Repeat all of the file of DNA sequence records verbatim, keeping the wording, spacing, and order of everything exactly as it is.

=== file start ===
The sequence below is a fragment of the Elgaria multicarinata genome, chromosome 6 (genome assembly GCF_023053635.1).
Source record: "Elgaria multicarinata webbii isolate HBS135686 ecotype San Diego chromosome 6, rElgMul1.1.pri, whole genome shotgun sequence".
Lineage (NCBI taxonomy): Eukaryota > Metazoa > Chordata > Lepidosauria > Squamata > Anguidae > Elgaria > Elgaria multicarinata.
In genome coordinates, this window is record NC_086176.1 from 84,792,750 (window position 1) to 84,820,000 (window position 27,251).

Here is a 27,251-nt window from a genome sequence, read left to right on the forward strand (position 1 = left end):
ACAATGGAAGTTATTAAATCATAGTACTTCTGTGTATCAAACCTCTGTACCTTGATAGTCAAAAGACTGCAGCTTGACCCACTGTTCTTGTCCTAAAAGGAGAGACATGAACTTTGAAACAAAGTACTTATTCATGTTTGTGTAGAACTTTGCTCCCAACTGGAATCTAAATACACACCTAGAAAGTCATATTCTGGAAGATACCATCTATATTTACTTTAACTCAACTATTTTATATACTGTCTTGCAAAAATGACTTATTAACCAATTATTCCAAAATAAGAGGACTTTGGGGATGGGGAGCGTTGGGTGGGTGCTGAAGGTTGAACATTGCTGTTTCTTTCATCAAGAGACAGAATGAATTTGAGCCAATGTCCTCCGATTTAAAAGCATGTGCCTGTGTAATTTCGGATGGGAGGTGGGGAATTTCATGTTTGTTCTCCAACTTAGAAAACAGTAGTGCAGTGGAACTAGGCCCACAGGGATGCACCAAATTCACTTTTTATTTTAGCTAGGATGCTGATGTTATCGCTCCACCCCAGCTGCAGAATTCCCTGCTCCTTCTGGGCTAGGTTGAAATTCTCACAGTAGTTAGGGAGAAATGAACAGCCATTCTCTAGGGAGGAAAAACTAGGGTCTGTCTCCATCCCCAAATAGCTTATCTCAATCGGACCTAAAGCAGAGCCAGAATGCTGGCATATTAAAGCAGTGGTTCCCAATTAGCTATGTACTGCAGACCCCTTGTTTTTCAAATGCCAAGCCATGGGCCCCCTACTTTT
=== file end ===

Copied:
The sequence below is a fragment of the Elgaria multicarinata genome, chromosome 6 (genome assembly GCF_023053635.1).
Source record: "Elgaria multicarinata webbii isolate HBS135686 ecotype San Diego chromosome 6, rElgMul1.1.pri, whole genome shotgun sequence".
Lineage (NCBI taxonomy): Eukaryota > Metazoa > Chordata > Lepidosauria > Squamata > Anguidae > Elgaria > Elgaria multicarinata.
In genome coordinates, this window is record NC_086176.1 from 84,792,750 (window position 1) to 84,820,000 (window position 27,251).

Here is a 27,251-nt window from a genome sequence, read left to right on the forward strand (position 1 = left end):
ACAATGGAAGTTATTAAATCATAGTACTTCTGTGTATCAAACCTCTGTACCTTGATAGTCAAAAGACTGCAGCTTGACCCACTGTTCTTGTCCTAAAAGGAGAGACATGAACTTTGAAACAAAGTACTTATTCATGTTTGTGTAGAACTTTGCTCCCAACTGGAATCTAAATACACACCTAGAAAGTCATATTCTGGAAGATACCATCTATATTTACTTTAACTCAACTATTTTATATACTGTCTTGCAAAAATGACTTATTAACCAATTATTCCAAAATAAGAGGACTTTGGGGATGGGGAGCGTTGGGTGGGTGCTGAAGGTTGAACATTGCTGTTTCTTTCATCAAGAGACAGAATGAATTTGAGCCAATGTCCTCCGATTTAAAAGCATGTGCCTGTGTAATTTCGGATGGGAGGTGGGGAATTTCATGTTTGTTCTCCAACTTAGAAAACAGTAGTGCAGTGGAACTAGGCCCACAGGGATGCACCAAATTCACTTTTTATTTTAGCTAGGATGCTGATGTTATCGCTCCACCCCAGCTGCAGAATTCCCTGCTCCTTCTGGGCTAGGTTGAAATTCTCACAGTAGTTAGGGAGAAATGAACAGCCATTCTCTAGGGAGGAAAAACTAGGGTCTGTCTCCATCCCCAAATAGCTTATCTCAATCGGACCTAAAGCAGAGCCAGAATGCTGGCATATTAAAGCAGTGGTTCCCAATTAGCTATGTACTGCAGACCCCTTGTTTTTCAAATGCCAAGCCATGGGCCCCCTACTTTT